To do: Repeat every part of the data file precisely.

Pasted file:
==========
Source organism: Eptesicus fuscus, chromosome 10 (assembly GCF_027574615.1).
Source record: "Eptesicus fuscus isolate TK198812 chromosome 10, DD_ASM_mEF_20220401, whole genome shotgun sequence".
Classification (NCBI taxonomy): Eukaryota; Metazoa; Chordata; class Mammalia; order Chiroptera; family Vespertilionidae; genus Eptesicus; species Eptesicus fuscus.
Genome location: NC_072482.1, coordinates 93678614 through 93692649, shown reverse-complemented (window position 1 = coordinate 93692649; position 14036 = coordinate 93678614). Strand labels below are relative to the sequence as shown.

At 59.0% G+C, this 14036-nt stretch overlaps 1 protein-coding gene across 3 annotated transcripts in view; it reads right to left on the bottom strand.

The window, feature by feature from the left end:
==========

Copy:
Source organism: Eptesicus fuscus, chromosome 10 (assembly GCF_027574615.1).
Source record: "Eptesicus fuscus isolate TK198812 chromosome 10, DD_ASM_mEF_20220401, whole genome shotgun sequence".
Classification (NCBI taxonomy): Eukaryota; Metazoa; Chordata; class Mammalia; order Chiroptera; family Vespertilionidae; genus Eptesicus; species Eptesicus fuscus.
Genome location: NC_072482.1, coordinates 93678614 through 93692649, shown reverse-complemented (window position 1 = coordinate 93692649; position 14036 = coordinate 93678614). Strand labels below are relative to the sequence as shown.

At 59.0% G+C, this 14036-nt stretch overlaps 1 protein-coding gene across 3 annotated transcripts in view; it reads right to left on the bottom strand.

The window, feature by feature from the left end: